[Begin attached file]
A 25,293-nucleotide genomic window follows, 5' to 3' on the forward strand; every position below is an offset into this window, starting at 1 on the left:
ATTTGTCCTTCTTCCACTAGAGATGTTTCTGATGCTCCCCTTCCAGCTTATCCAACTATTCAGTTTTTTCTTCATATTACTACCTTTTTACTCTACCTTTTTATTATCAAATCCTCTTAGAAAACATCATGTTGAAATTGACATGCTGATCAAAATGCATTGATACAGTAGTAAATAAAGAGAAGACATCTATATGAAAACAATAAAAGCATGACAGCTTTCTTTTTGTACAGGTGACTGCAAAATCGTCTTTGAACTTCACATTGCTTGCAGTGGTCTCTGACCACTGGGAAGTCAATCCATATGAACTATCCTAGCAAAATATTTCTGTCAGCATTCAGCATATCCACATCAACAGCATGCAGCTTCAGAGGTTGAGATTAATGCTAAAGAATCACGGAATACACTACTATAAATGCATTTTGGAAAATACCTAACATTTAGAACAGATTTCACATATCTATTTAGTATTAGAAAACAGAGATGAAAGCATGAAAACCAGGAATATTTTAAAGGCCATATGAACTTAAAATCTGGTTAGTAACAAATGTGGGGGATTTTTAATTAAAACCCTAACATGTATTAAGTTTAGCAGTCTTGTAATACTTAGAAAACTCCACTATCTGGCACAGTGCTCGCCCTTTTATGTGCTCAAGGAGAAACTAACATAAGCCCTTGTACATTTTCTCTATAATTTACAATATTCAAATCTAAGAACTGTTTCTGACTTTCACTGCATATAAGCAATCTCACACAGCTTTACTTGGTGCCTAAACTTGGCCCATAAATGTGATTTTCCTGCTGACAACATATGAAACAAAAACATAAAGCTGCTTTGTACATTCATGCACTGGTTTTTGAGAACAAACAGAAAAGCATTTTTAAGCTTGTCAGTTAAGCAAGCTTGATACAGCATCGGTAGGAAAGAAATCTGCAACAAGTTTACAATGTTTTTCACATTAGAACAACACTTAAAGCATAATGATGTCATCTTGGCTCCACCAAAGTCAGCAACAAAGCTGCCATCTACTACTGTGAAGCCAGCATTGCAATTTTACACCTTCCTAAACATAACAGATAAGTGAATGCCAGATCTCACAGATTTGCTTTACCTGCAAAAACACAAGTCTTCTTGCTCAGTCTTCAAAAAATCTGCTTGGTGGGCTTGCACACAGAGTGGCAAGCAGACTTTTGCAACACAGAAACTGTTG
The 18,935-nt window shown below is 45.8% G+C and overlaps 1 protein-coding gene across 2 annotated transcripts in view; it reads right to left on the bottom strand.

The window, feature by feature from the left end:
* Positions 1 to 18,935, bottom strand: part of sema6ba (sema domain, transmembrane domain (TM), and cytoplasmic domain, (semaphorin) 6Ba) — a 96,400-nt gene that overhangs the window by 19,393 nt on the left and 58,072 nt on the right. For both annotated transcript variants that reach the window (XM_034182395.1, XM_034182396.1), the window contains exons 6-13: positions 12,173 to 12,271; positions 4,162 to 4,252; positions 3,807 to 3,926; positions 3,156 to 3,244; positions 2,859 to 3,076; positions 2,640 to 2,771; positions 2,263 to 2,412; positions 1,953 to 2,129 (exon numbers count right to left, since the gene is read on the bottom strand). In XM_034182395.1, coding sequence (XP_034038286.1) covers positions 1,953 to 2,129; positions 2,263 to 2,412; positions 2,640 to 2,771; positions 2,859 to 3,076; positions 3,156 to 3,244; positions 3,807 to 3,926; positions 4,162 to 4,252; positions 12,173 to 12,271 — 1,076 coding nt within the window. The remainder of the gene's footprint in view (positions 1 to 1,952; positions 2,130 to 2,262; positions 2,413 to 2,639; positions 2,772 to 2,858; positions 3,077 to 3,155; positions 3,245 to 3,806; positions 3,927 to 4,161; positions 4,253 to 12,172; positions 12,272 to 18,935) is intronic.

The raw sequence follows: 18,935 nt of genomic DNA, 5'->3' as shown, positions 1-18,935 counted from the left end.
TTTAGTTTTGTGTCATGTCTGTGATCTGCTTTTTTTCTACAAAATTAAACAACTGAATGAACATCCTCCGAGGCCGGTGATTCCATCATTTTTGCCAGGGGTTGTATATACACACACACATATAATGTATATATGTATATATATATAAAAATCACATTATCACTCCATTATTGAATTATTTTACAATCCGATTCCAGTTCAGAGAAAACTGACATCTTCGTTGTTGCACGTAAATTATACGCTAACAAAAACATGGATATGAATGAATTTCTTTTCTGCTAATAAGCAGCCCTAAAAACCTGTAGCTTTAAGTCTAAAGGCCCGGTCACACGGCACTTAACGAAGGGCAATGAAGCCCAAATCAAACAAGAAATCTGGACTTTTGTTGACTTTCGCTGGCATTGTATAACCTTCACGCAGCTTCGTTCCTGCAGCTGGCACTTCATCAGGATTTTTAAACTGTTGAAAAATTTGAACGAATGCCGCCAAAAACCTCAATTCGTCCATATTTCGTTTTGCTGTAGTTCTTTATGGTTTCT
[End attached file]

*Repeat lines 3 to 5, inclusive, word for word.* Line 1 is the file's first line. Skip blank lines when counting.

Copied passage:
The 18,935-nt window shown below is 45.8% G+C and overlaps 1 protein-coding gene across 2 annotated transcripts in view; it reads right to left on the bottom strand.

The window, feature by feature from the left end:
* Positions 1 to 18,935, bottom strand: part of sema6ba (sema domain, transmembrane domain (TM), and cytoplasmic domain, (semaphorin) 6Ba) — a 96,400-nt gene that overhangs the window by 19,393 nt on the left and 58,072 nt on the right. For both annotated transcript variants that reach the window (XM_034182395.1, XM_034182396.1), the window contains exons 6-13: positions 12,173 to 12,271; positions 4,162 to 4,252; positions 3,807 to 3,926; positions 3,156 to 3,244; positions 2,859 to 3,076; positions 2,640 to 2,771; positions 2,263 to 2,412; positions 1,953 to 2,129 (exon numbers count right to left, since the gene is read on the bottom strand). In XM_034182395.1, coding sequence (XP_034038286.1) covers positions 1,953 to 2,129; positions 2,263 to 2,412; positions 2,640 to 2,771; positions 2,859 to 3,076; positions 3,156 to 3,244; positions 3,807 to 3,926; positions 4,162 to 4,252; positions 12,173 to 12,271 — 1,076 coding nt within the window. The remainder of the gene's footprint in view (positions 1 to 1,952; positions 2,130 to 2,262; positions 2,413 to 2,639; positions 2,772 to 2,858; positions 3,077 to 3,155; positions 3,245 to 3,806; positions 3,927 to 4,161; positions 4,253 to 12,172; positions 12,272 to 18,935) is intronic.